Growing Wild, the lyrical solo play by Shona Tucker, Associate Professor and Chair of Drama, will be included in the New York Stage and Film’s Winter Season, as noted by Times Square Chronicles and BroadwayWorld.com.
Mary Conover Mellon Professor in the History of Architecture Emeritus Nicholas Adams’ latest work, Gordon Bunshaft and SOM: Building Corporate Modernism, was the subject of a Metropolis story.
Mihaela Akers ’04, business coach and entrepreneur, was interviewed by Medium’s Authority Magazine.
Laurine Kim ’24, a QuestBridge Scholarship recipient, was the subject of an El Paso Herald-Post story.
Interboro Partners, including Principal and Co-Founder Tobias Armborst, Associate Professor of Art and Director of Urban Studies, received a 2020 American Institute of Architects Award for regional and urban design.
Raleigh Smith ’18, a Peace Corps volunteer, talked with SC Now about his agricultural work in Senegal.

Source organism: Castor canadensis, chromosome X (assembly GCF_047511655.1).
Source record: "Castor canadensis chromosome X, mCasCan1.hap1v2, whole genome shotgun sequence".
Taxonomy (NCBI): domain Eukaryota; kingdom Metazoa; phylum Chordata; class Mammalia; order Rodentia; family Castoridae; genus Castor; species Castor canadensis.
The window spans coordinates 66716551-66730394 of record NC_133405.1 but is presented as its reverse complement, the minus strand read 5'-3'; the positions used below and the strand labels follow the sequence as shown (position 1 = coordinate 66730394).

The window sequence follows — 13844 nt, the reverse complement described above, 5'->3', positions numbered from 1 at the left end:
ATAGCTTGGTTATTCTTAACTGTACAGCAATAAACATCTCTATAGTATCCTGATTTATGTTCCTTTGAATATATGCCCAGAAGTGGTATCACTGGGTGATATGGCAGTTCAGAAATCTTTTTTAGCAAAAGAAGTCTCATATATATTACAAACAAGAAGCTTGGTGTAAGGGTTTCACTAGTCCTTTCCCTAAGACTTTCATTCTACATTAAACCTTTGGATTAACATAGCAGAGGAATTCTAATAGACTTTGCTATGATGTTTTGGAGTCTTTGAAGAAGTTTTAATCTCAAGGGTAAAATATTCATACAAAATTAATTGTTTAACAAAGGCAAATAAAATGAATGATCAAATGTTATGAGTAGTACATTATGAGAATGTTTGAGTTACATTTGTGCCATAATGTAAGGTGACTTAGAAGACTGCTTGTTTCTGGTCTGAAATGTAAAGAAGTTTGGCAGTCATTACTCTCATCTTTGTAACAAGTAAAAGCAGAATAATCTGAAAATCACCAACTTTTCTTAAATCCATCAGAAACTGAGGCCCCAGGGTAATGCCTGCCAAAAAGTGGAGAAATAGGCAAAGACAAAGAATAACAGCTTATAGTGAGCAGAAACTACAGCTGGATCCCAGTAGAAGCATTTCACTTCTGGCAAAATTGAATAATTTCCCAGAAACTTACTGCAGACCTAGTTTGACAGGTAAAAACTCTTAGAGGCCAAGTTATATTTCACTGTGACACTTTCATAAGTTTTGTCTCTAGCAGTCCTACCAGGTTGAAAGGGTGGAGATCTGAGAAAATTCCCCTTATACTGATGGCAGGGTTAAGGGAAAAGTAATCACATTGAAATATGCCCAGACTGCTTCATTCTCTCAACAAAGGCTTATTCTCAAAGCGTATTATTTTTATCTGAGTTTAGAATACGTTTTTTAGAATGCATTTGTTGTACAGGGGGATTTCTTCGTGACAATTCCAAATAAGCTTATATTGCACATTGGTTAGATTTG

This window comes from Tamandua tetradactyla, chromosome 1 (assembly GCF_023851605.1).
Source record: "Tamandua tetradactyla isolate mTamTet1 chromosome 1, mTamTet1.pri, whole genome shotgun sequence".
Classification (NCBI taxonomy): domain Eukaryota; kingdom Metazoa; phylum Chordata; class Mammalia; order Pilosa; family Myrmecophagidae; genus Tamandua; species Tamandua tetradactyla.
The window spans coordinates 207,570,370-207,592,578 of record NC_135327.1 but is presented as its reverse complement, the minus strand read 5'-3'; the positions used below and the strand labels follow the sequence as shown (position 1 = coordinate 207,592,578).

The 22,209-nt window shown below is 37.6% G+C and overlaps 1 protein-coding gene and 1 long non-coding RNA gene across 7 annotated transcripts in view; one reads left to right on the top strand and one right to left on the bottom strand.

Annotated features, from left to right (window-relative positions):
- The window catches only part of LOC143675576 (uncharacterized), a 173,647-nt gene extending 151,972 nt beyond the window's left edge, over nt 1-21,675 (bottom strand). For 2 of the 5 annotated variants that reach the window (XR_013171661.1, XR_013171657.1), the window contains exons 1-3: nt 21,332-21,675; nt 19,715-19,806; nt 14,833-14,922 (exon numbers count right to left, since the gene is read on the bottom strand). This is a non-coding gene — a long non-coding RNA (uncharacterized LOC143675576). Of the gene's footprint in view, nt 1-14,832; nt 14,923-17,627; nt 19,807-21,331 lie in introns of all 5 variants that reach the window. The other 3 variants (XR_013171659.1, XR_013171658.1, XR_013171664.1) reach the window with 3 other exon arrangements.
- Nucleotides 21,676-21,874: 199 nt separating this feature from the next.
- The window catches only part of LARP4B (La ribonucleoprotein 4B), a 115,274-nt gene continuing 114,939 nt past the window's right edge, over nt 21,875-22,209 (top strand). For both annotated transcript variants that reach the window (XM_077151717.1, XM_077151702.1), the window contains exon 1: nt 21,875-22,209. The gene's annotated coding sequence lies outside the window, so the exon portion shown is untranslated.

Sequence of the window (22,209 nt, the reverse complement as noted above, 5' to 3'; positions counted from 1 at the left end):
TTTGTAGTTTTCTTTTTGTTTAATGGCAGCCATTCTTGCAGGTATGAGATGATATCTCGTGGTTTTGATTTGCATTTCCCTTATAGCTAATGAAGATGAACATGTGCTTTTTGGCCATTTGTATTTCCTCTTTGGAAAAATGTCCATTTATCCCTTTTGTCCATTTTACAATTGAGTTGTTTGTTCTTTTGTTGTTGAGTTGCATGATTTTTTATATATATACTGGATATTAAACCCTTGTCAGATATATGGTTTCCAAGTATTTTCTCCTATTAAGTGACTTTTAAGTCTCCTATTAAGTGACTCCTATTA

Zoe Curran ’22 wrote a Thrive Global article about how she uses boxing to stay in shape and handle the stress of college demands.
Dara Greenwood, Associate Professor of Psychological Science, wrote a Psychology Today article about the benefits and drawbacks of celebrity crushes.
Lawyer Ali Haque ’05, a partner at Bricker & Eckler, was profiled by Columbus CEO.
Ahmee Konishi ’23 received a Waterbury CT Teachers Federal Credit Union scholarship, as noted by Patch Naugatuck, CT.
An essay—titled “Take Me As I Am, Whoever I Am”—by entertainment attorney, author, and mental health advocate Terri Cheney ’82 received a dramatic read by award-winning actor Rebecca Hall on the podcast Modern Love.
Helen Harvester ’03 was mentioned in a Suburban Times review of the play Noises Off.
“The Plows,” a poem by Grady Chambers ’10, was published in the Winter 2019-20 issue of Ploughshares.
Author Elizabeth Hanks ’05 and her reflections on her father—actor Tom Hanks— receiving the Golden Globes Cecil B. DeMille Award, were the subjects of a Heavy story.
Judge Archana Rao ’96, who was appointed as an Interim Civil Court Judge after serving with the New York County District Attorney’s Office for 17 years, was recently appointed to the Criminal Court, as was mentioned in The Hindu and Indian Express stories.
-Photo of Ali Haque ’05 courtesy of Bricker & Eckler; Benson Whitney ’82 courtesy of St. Catherine University School of Business; Elizabeth “Barry” White ’75courtesy of the U.S. Holocaust Memorial Museum; Thompson Memorial Library and Shona Tucker ©Vassar College; Candido Diaz ’11 ©David Lowery; Amy Entelis ’71 ©CNN.